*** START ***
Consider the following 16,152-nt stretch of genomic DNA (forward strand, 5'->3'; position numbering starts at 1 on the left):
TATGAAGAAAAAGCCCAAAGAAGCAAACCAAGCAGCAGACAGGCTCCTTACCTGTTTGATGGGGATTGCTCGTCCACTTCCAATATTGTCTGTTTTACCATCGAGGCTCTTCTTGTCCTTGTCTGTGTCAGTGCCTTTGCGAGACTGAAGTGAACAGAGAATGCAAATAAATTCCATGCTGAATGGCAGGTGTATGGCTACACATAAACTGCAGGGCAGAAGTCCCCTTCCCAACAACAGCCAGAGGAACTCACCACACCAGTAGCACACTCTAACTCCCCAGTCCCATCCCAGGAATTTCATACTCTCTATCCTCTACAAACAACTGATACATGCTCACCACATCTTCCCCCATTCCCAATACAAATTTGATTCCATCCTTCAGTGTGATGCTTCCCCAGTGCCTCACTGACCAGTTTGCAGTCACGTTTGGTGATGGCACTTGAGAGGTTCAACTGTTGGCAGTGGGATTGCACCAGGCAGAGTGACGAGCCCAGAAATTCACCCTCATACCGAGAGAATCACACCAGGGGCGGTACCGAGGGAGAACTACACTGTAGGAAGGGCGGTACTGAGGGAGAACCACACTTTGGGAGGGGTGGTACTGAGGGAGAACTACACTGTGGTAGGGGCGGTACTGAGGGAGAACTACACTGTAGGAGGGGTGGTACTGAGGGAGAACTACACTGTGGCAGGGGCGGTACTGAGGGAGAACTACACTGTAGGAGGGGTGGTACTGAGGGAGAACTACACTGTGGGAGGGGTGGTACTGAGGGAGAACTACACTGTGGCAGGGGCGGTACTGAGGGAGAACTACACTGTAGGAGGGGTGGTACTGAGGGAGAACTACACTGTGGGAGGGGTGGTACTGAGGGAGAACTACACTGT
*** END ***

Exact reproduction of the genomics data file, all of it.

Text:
Consider the following 16,152-nt stretch of genomic DNA (forward strand, 5'->3'; position numbering starts at 1 on the left):
TATGAAGAAAAAGCCCAAAGAAGCAAACCAAGCAGCAGACAGGCTCCTTACCTGTTTGATGGGGATTGCTCGTCCACTTCCAATATTGTCTGTTTTACCATCGAGGCTCTTCTTGTCCTTGTCTGTGTCAGTGCCTTTGCGAGACTGAAGTGAACAGAGAATGCAAATAAATTCCATGCTGAATGGCAGGTGTATGGCTACACATAAACTGCAGGGCAGAAGTCCCCTTCCCAACAACAGCCAGAGGAACTCACCACACCAGTAGCACACTCTAACTCCCCAGTCCCATCCCAGGAATTTCATACTCTCTATCCTCTACAAACAACTGATACATGCTCACCACATCTTCCCCCATTCCCAATACAAATTTGATTCCATCCTTCAGTGTGATGCTTCCCCAGTGCCTCACTGACCAGTTTGCAGTCACGTTTGGTGATGGCACTTGAGAGGTTCAACTGTTGGCAGTGGGATTGCACCAGGCAGAGTGACGAGCCCAGAAATTCACCCTCATACCGAGAGAATCACACCAGGGGCGGTACCGAGGGAGAACTACACTGTAGGAAGGGCGGTACTGAGGGAGAACCACACTTTGGGAGGGGTGGTACTGAGGGAGAACTACACTGTGGTAGGGGCGGTACTGAGGGAGAACTACACTGTAGGAGGGGTGGTACTGAGGGAGAACTACACTGTGGCAGGGGCGGTACTGAGGGAGAACTACACTGTAGGAGGGGTGGTACTGAGGGAGAACTACACTGTGGGAGGGGTGGTACTGAGGGAGAACTACACTGTGGCAGGGGCGGTACTGAGGGAGAACTACACTGTAGGAGGGGTGGTACTGAGGGAGAACTACACTGTGGGAGGGGTGGTACTGAGGGAGAACTACACTGT